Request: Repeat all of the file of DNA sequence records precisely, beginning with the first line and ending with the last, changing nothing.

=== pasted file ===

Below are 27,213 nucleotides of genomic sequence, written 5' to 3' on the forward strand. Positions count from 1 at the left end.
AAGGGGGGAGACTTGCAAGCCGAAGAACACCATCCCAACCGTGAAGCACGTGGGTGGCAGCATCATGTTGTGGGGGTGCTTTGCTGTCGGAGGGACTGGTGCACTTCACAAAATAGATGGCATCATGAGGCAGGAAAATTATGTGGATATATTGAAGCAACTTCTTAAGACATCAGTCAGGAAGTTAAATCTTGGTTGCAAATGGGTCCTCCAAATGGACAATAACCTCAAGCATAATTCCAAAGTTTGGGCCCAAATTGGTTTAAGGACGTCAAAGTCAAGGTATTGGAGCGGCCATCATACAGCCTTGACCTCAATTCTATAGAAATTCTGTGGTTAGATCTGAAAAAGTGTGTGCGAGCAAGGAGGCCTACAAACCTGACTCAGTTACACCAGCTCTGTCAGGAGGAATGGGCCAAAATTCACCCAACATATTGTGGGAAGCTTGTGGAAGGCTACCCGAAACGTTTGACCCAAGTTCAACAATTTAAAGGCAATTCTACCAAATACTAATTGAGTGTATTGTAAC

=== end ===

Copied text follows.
Below are 27,213 nucleotides of genomic sequence, written 5' to 3' on the forward strand. Positions count from 1 at the left end.
AAGGGGGGAGACTTGCAAGCCGAAGAACACCATCCCAACCGTGAAGCACGTGGGTGGCAGCATCATGTTGTGGGGGTGCTTTGCTGTCGGAGGGACTGGTGCACTTCACAAAATAGATGGCATCATGAGGCAGGAAAATTATGTGGATATATTGAAGCAACTTCTTAAGACATCAGTCAGGAAGTTAAATCTTGGTTGCAAATGGGTCCTCCAAATGGACAATAACCTCAAGCATAATTCCAAAGTTTGGGCCCAAATTGGTTTAAGGACGTCAAAGTCAAGGTATTGGAGCGGCCATCATACAGCCTTGACCTCAATTCTATAGAAATTCTGTGGTTAGATCTGAAAAAGTGTGTGCGAGCAAGGAGGCCTACAAACCTGACTCAGTTACACCAGCTCTGTCAGGAGGAATGGGCCAAAATTCACCCAACATATTGTGGGAAGCTTGTGGAAGGCTACCCGAAACGTTTGACCCAAGTTCAACAATTTAAAGGCAATTCTACCAAATACTAATTGAGTGTATTGTAAC